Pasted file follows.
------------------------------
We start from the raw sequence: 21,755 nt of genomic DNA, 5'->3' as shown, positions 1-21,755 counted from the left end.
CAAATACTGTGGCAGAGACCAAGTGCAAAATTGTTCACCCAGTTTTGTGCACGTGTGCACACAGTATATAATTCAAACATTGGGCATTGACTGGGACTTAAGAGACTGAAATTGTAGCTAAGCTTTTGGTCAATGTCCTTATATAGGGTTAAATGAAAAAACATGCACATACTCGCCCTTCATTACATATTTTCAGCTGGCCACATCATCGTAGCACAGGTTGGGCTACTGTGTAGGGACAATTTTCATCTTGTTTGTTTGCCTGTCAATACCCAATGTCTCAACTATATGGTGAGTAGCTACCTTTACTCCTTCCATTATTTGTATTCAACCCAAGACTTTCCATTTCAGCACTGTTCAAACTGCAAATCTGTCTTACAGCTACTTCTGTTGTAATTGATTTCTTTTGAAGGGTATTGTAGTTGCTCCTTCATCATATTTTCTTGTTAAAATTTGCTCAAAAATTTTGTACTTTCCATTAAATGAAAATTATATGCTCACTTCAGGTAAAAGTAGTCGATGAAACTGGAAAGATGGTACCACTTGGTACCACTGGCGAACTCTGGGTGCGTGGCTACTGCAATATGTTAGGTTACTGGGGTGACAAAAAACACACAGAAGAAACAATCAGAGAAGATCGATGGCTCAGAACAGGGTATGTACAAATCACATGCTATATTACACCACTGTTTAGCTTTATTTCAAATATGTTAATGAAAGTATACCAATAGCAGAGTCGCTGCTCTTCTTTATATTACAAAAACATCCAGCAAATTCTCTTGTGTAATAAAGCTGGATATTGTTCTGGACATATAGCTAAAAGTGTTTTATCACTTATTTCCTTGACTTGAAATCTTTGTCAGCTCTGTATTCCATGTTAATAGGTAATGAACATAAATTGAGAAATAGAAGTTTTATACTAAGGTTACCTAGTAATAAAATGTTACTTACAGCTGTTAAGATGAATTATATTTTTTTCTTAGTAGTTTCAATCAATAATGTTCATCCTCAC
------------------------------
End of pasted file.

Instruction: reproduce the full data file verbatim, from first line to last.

We start from the raw sequence: 21,755 nt of genomic DNA, 5'->3' as shown, positions 1-21,755 counted from the left end.
CAAATACTGTGGCAGAGACCAAGTGCAAAATTGTTCACCCAGTTTTGTGCACGTGTGCACACAGTATATAATTCAAACATTGGGCATTGACTGGGACTTAAGAGACTGAAATTGTAGCTAAGCTTTTGGTCAATGTCCTTATATAGGGTTAAATGAAAAAACATGCACATACTCGCCCTTCATTACATATTTTCAGCTGGCCACATCATCGTAGCACAGGTTGGGCTACTGTGTAGGGACAATTTTCATCTTGTTTGTTTGCCTGTCAATACCCAATGTCTCAACTATATGGTGAGTAGCTACCTTTACTCCTTCCATTATTTGTATTCAACCCAAGACTTTCCATTTCAGCACTGTTCAAACTGCAAATCTGTCTTACAGCTACTTCTGTTGTAATTGATTTCTTTTGAAGGGTATTGTAGTTGCTCCTTCATCATATTTTCTTGTTAAAATTTGCTCAAAAATTTTGTACTTTCCATTAAATGAAAATTATATGCTCACTTCAGGTAAAAGTAGTCGATGAAACTGGAAAGATGGTACCACTTGGTACCACTGGCGAACTCTGGGTGCGTGGCTACTGCAATATGTTAGGTTACTGGGGTGACAAAAAACACACAGAAGAAACAATCAGAGAAGATCGATGGCTCAGAACAGGGTATGTACAAATCACATGCTATATTACACCACTGTTTAGCTTTATTTCAAATATGTTAATGAAAGTATACCAATAGCAGAGTCGCTGCTCTTCTTTATATTACAAAAACATCCAGCAAATTCTCTTGTGTAATAAAGCTGGATATTGTTCTGGACATATAGCTAAAAGTGTTTTATCACTTATTTCCTTGACTTGAAATCTTTGTCAGCTCTGTATTCCATGTTAATAGGTAATGAACATAAATTGAGAAATAGAAGTTTTATACTAAGGTTACCTAGTAATAAAATGTTACTTACAGCTGTTAAGATGAATTATATTTTTTTCTTAGTAGTTTCAATCAATAATGTTCATCCTCAC